Mori encounters Halvard, there is some paranoia from Halvard’s side, who threatens Mori with a spear. Thalin rolls steel, fails, Mori runs screaming through the dark woods. This is a chase situation; Halvard is eventually victorious with some artha burned. There is an interrogation; Mori has falsehood, Halvard no interrogation skill, which leads to a quick defeat on Halvard’s side. Mori must compromise a tiny bit (as opposed to spilling his dealings with the giant); Halvard trusts him, for now. The compromise was that Mori told Halvard that the giant wants to eat Thorvald’s heart to gain the strength Thorvald gained from eating the heart of Nifur’s father. After this bit of exposition, the two return to village.
Leif and Halvard interact in very brotherly manner, with Leif implying that Halvard raped Gilla. There is some further talk, too.
Brunhildr hears of the traitor (identity unknown), tells everyone to keep quiet, fails the roll that would have made it so, implying that at the next opportunity someone will tell about the existence of the traitor and probably more, sends a messenger to get Halvard, some loyal men and specifically no Mori. Messenger finds the Halvard, makes his request, which which Halvard agrees to. He picks some men, Mori comes with him, messenger questions, is denied.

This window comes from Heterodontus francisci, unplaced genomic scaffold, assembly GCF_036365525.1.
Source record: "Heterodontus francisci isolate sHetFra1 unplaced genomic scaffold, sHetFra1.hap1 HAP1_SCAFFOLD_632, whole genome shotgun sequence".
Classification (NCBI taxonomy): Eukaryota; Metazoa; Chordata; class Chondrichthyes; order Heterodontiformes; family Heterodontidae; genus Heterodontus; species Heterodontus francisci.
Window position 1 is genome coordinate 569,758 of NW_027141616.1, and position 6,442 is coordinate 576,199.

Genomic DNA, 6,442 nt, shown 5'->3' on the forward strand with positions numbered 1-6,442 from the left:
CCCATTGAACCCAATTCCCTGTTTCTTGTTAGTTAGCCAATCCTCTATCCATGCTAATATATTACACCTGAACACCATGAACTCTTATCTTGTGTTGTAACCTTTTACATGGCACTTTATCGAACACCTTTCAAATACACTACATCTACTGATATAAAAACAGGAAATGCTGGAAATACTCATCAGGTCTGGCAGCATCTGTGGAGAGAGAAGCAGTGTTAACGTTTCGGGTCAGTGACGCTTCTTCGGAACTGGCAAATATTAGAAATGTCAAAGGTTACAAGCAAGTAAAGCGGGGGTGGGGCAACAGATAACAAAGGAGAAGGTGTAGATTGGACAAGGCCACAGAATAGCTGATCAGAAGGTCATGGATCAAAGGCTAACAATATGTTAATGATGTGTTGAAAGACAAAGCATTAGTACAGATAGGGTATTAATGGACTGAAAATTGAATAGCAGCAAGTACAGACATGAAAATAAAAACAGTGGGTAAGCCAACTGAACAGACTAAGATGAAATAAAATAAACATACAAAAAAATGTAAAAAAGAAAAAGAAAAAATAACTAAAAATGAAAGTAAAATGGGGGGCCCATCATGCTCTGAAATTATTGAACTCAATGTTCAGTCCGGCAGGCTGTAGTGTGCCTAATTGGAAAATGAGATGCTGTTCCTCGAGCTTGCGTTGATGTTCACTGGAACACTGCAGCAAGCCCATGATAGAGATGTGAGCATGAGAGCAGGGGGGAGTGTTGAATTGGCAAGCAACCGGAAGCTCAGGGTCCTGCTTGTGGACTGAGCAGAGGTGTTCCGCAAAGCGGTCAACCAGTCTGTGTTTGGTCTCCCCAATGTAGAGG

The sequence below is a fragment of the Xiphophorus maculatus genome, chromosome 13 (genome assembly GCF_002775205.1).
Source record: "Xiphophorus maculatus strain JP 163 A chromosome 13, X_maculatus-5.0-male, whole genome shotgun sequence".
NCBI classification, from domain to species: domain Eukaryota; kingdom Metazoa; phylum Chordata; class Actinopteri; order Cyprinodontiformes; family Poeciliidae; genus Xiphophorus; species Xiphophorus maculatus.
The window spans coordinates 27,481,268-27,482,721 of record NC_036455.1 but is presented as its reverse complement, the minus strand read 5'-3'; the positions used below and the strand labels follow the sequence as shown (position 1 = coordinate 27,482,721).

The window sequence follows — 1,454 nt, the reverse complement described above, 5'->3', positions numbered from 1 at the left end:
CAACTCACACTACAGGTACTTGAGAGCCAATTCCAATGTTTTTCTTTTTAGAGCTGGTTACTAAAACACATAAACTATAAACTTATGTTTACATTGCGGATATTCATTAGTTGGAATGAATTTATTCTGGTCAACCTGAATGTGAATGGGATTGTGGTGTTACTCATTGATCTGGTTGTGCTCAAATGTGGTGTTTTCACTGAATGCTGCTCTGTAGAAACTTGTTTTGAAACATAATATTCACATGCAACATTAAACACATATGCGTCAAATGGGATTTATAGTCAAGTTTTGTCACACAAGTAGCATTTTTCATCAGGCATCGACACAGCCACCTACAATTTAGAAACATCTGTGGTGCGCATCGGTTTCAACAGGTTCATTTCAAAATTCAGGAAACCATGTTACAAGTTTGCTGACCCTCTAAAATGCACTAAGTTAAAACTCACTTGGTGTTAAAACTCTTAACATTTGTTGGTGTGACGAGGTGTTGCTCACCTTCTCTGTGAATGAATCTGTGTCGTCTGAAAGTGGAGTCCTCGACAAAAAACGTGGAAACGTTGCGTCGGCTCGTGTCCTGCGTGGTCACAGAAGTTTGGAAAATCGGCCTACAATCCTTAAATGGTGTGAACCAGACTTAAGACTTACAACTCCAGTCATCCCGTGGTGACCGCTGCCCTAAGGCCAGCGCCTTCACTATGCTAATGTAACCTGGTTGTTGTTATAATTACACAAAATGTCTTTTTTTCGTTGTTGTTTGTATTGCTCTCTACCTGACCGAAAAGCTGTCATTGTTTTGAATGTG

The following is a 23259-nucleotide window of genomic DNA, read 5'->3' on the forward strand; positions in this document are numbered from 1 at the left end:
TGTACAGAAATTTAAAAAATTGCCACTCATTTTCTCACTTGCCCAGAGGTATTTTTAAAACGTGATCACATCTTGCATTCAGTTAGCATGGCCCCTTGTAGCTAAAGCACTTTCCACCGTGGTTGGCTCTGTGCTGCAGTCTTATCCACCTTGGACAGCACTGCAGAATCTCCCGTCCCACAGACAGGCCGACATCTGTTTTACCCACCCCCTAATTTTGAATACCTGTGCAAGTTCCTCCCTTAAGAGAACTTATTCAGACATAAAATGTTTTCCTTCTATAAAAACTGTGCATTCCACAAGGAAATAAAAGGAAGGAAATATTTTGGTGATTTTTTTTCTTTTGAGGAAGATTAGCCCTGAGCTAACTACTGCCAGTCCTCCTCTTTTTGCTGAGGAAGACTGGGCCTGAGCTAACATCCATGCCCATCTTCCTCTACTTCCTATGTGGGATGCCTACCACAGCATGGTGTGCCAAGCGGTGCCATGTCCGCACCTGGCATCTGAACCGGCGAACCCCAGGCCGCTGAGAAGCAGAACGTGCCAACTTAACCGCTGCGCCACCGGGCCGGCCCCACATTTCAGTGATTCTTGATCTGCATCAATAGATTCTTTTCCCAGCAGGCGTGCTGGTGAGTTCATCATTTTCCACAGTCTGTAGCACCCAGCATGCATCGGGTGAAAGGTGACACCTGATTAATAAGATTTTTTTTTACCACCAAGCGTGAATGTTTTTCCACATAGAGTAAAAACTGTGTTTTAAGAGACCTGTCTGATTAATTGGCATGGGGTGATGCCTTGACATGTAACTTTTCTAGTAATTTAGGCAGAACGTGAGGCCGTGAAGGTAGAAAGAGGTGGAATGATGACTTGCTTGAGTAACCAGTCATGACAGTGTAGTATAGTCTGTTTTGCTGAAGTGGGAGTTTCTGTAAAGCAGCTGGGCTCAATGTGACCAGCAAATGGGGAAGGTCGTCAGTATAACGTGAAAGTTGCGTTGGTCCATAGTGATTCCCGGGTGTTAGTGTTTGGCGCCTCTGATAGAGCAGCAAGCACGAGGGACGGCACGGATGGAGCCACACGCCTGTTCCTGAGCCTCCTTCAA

The man who tracked the giant returns and can approximately tell where the giant might be, but didn’t get that far. It can move pretty fast over long distances. This was not a roll, but possibly should have been. I just find it boring to roll dice when player characters are not the target and found no way to translate this test to a test for any PC.
At Brunhildr’s campsite everyone meets, happy as ever. Mori is inconspicuous enough to not get Brunhildr’s attention and goes spreading rumours among the men, mostly about Halvard having sold Brunhildr’s daughter to a witch. Mori fails in being discreet enough so that people would not remember who originally spread the rumours.
Halvard admits to having sent Gilla help an old man and tells what he knows about the sword. There is some negotiation about who would go about getting it, with Brunhildr not being very well and all. I could have asked for duel of wits, but decided that this is pretty much a foregone conclusion and thought the dialogue as mostly elaboration.